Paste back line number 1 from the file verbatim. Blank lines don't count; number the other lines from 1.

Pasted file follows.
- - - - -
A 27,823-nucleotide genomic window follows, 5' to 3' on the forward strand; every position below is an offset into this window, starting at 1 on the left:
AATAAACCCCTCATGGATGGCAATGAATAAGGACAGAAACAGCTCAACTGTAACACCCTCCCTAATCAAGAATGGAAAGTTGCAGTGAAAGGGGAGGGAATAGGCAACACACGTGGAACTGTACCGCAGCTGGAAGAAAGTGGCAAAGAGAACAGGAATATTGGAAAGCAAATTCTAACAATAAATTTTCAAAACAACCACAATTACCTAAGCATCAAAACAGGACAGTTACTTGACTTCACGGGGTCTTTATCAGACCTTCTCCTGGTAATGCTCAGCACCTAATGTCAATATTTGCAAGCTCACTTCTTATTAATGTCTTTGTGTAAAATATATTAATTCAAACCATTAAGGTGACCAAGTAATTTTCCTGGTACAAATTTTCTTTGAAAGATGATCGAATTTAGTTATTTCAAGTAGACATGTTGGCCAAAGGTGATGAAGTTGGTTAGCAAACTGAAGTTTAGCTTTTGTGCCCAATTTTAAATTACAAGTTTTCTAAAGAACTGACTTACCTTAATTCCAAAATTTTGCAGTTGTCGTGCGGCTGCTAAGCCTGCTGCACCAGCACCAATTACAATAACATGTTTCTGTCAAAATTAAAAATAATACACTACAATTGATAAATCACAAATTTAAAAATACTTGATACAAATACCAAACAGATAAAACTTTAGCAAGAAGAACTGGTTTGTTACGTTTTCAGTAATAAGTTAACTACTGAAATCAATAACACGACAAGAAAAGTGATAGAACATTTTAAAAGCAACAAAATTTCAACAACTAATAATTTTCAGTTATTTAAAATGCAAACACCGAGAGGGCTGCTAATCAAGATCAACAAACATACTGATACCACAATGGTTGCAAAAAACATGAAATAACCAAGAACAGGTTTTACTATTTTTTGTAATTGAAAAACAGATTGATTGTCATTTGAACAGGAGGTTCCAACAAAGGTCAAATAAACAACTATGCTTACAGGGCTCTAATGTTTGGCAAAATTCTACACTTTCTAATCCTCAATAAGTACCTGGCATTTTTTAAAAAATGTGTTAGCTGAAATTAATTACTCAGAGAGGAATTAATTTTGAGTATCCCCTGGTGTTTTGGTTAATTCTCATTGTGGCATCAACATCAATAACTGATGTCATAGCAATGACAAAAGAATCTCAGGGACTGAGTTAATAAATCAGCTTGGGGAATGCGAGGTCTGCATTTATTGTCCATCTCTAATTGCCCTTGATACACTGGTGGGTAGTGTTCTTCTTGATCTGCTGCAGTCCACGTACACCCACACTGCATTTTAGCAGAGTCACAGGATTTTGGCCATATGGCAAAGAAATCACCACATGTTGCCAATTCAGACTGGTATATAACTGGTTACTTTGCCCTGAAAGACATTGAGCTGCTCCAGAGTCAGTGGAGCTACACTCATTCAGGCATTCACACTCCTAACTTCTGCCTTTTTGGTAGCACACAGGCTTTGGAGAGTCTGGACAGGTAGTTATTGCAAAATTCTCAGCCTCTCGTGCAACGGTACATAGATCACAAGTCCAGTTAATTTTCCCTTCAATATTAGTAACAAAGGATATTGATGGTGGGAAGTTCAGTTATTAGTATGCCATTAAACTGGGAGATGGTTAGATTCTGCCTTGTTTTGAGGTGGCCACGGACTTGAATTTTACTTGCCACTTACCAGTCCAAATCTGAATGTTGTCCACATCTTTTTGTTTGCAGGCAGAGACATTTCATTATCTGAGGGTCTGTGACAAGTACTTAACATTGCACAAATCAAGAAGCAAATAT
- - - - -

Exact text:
A 27,823-nucleotide genomic window follows, 5' to 3' on the forward strand; every position below is an offset into this window, starting at 1 on the left: